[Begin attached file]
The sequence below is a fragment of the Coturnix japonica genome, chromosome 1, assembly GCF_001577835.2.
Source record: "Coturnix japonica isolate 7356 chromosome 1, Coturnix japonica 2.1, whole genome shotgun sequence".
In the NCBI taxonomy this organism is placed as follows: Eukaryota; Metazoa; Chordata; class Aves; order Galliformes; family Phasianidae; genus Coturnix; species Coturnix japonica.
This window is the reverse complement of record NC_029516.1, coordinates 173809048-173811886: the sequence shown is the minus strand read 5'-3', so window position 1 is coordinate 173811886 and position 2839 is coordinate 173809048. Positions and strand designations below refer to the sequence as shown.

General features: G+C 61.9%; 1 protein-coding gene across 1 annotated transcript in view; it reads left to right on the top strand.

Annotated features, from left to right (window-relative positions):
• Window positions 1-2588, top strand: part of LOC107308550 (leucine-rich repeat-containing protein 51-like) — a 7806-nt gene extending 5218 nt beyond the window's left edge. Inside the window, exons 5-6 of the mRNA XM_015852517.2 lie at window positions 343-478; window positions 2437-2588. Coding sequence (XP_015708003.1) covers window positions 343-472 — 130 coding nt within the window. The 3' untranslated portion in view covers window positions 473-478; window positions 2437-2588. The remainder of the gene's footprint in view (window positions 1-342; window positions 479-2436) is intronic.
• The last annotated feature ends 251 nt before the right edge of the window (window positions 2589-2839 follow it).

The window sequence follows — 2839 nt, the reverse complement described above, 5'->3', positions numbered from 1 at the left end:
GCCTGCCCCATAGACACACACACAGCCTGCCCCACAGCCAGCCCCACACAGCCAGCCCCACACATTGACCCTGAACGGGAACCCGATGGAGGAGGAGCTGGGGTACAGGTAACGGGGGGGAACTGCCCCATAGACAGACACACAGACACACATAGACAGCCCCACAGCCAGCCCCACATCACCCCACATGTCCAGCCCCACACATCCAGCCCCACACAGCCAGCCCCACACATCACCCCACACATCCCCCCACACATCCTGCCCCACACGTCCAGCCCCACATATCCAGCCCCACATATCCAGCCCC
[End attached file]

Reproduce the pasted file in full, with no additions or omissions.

The sequence below is a fragment of the Coturnix japonica genome, chromosome 1, assembly GCF_001577835.2.
Source record: "Coturnix japonica isolate 7356 chromosome 1, Coturnix japonica 2.1, whole genome shotgun sequence".
In the NCBI taxonomy this organism is placed as follows: Eukaryota; Metazoa; Chordata; class Aves; order Galliformes; family Phasianidae; genus Coturnix; species Coturnix japonica.
This window is the reverse complement of record NC_029516.1, coordinates 173809048-173811886: the sequence shown is the minus strand read 5'-3', so window position 1 is coordinate 173811886 and position 2839 is coordinate 173809048. Positions and strand designations below refer to the sequence as shown.

General features: G+C 61.9%; 1 protein-coding gene across 1 annotated transcript in view; it reads left to right on the top strand.

Annotated features, from left to right (window-relative positions):
• Window positions 1-2588, top strand: part of LOC107308550 (leucine-rich repeat-containing protein 51-like) — a 7806-nt gene extending 5218 nt beyond the window's left edge. Inside the window, exons 5-6 of the mRNA XM_015852517.2 lie at window positions 343-478; window positions 2437-2588. Coding sequence (XP_015708003.1) covers window positions 343-472 — 130 coding nt within the window. The 3' untranslated portion in view covers window positions 473-478; window positions 2437-2588. The remainder of the gene's footprint in view (window positions 1-342; window positions 479-2436) is intronic.
• The last annotated feature ends 251 nt before the right edge of the window (window positions 2589-2839 follow it).

The window sequence follows — 2839 nt, the reverse complement described above, 5'->3', positions numbered from 1 at the left end:
GCCTGCCCCATAGACACACACACAGCCTGCCCCACAGCCAGCCCCACACAGCCAGCCCCACACATTGACCCTGAACGGGAACCCGATGGAGGAGGAGCTGGGGTACAGGTAACGGGGGGGAACTGCCCCATAGACAGACACACAGACACACATAGACAGCCCCACAGCCAGCCCCACATCACCCCACATGTCCAGCCCCACACATCCAGCCCCACACAGCCAGCCCCACACATCACCCCACACATCCCCCCACACATCCTGCCCCACACGTCCAGCCCCACATATCCAGCCCCACATATCCAGCCCC